extra-information and (specially) custom semantics

> and
> in fact the difference between failure and error is meaningless for many
> people, while being important for others.

I do think it's important to consider ERROR as a *main* outcome . So
the right choice IMO should be to consider it and let others decide
whether it's useful for them or not . But an error in the test code is
definitely something different to an error in the SUT, and the
corrective actions and implications might be completely different as

>> The goal then IMO should be to refine those outcomes (isn't it ?)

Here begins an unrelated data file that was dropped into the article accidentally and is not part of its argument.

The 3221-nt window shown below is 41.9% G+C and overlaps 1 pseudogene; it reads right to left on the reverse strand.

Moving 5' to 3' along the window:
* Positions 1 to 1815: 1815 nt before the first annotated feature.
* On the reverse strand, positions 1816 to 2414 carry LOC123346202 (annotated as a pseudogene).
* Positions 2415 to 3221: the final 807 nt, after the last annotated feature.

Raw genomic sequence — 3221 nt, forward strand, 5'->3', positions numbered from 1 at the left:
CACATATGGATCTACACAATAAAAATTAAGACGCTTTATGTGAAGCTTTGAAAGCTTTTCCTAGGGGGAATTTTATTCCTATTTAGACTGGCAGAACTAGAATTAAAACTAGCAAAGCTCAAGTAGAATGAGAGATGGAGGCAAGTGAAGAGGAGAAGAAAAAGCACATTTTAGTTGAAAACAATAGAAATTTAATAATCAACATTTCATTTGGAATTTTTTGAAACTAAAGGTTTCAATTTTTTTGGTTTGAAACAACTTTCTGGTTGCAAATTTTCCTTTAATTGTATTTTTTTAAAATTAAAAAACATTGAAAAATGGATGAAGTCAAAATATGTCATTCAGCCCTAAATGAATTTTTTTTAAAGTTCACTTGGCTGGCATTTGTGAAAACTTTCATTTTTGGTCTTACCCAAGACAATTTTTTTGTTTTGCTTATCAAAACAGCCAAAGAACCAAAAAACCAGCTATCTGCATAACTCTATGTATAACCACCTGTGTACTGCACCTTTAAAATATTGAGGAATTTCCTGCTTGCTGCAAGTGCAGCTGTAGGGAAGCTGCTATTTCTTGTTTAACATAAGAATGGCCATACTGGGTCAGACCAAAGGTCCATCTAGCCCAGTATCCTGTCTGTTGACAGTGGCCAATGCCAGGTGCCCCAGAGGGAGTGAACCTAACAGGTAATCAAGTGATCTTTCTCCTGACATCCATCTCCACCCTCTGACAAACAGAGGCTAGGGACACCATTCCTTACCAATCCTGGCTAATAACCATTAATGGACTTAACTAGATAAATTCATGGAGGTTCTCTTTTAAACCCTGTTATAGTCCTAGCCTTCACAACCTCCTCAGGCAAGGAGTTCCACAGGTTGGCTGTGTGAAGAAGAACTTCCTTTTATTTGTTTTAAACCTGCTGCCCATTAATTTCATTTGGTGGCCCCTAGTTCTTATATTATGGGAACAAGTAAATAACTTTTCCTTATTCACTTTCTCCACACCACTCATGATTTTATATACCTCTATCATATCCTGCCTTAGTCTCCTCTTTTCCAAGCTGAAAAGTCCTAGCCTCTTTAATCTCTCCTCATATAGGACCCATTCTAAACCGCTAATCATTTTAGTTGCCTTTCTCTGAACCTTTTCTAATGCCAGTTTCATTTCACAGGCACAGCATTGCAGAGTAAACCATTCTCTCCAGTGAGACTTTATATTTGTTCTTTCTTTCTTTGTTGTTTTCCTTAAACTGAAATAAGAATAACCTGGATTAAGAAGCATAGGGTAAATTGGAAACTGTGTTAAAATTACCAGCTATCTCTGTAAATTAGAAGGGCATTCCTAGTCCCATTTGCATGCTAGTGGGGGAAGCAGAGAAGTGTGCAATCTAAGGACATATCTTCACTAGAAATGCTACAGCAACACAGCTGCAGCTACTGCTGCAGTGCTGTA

>> If so :
>>   - pass could be represented by warnings and there is a whole std
>> hierarchy for that .
>>   - failure could be represented by exceptions and there is a whole
>> std hierarchy for that .
>>   - something similar for errors (AFAICR there's an exception type for that)
>> so my question is :
>> Q:
>>   - Why not to leave the overall API almost intact and just add
>>     new (exception | warning) hierarchy for testing purposes with
>>     further details included inside of exception objects ?
> I prefer not to discuss possible implementations till I've got a decent
> sense of the goals and constraints :)

IMO , it's better to follow an iterative approach and refine the
analysis as new (fresh) ideas emerge ;o)

Well, suggestion :

  - Why not to create a wiki page (like this one [2]_ ) and use a
table to compare